By altering the design and sealing the component in place, the company was able to make changes in the initial design phase that prevented larger financial and consumer health losses that would have ensued had the flaw not been found and corrected early in the process.

Perfecting your product & process

Eliminating cosmetic defects can be a multifactorial challenge that often involves supply chain, manufacturing processes, materials, and human error, requiring in-depth knowledge in a broad array of fields, including polymers, chemistry, materials science, and mechanical and corrosion engineering.

With the right team and tools, improving the manufacturing production process and product quality can be cost-effective and time-efficient. For instance, when a portable electronics company was experiencing delamination (the loss of coating adhesion between the glass and device frame) in one of its products during assembly, we employed methods from a broad range of fields to test a variety of hypotheses regarding the cause of the defect.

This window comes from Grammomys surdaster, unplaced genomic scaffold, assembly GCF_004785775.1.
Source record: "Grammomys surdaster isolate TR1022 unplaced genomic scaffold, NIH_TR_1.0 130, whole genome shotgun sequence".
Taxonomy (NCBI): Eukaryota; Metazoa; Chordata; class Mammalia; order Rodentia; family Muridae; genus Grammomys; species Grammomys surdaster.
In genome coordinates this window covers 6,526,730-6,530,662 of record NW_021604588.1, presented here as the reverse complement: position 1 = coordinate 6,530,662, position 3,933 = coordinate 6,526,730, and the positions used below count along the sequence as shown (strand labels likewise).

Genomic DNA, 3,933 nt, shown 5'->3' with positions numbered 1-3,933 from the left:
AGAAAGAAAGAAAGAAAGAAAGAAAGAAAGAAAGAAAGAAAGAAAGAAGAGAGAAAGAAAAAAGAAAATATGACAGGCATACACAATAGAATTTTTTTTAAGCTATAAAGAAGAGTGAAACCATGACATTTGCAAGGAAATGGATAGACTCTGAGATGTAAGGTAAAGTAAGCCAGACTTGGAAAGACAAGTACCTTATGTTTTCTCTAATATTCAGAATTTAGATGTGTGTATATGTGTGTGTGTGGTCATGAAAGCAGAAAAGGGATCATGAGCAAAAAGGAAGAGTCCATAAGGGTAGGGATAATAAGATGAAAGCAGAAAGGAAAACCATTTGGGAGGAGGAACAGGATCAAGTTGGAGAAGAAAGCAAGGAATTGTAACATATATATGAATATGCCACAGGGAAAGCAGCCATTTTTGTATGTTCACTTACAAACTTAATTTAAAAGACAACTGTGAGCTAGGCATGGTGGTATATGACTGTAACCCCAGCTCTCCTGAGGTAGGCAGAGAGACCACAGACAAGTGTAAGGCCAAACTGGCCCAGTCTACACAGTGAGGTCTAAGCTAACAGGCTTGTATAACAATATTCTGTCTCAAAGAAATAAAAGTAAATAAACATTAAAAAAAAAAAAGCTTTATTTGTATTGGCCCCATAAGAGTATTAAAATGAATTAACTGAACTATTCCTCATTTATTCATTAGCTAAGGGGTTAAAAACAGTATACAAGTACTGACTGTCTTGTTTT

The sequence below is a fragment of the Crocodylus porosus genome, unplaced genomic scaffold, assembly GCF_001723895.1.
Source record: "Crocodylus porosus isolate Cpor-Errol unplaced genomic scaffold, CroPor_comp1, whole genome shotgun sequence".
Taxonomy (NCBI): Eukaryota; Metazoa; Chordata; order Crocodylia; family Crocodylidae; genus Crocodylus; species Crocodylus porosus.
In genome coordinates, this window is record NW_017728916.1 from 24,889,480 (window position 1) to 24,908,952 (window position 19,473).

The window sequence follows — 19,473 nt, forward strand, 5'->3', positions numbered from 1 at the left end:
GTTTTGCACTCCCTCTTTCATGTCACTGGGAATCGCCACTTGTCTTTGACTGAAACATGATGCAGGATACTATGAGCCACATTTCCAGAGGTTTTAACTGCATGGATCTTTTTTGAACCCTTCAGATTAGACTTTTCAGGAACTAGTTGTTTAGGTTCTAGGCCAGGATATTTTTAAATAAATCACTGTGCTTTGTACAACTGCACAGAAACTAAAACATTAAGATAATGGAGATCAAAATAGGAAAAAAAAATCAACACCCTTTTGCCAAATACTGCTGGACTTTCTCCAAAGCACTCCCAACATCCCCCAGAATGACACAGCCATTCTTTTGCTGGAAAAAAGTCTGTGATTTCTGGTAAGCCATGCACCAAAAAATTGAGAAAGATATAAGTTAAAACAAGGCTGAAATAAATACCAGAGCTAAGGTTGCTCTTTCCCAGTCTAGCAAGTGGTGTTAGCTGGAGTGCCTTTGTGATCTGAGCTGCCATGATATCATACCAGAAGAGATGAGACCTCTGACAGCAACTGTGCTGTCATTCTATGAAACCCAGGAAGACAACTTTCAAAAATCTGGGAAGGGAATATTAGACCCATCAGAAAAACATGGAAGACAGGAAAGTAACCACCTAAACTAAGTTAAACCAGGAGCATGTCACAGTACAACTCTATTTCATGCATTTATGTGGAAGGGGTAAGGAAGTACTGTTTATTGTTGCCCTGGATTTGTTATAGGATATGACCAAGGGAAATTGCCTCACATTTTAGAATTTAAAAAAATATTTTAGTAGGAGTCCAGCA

Using chemical analysis, mechanical strength, thermal expansion, and finite element analysis tests, we determined that the delamination originated from excessive stress applied on a screw near the corner, causing the frame to gradually yield under the pressure and allow moisture to degrade the components. Allowing more room around the screw for stress release solved the problem, which could have led to serious electronic failure and reliability issues.

Failure analysis is another important aspect of eliminating cosmetic defects and identifying improvements to help prevent future failures. A failure investigation includes determining the root cause of a cosmetic defect by examining the composition and application of the product and selecting testing based on this examination to identify the cause of the defect.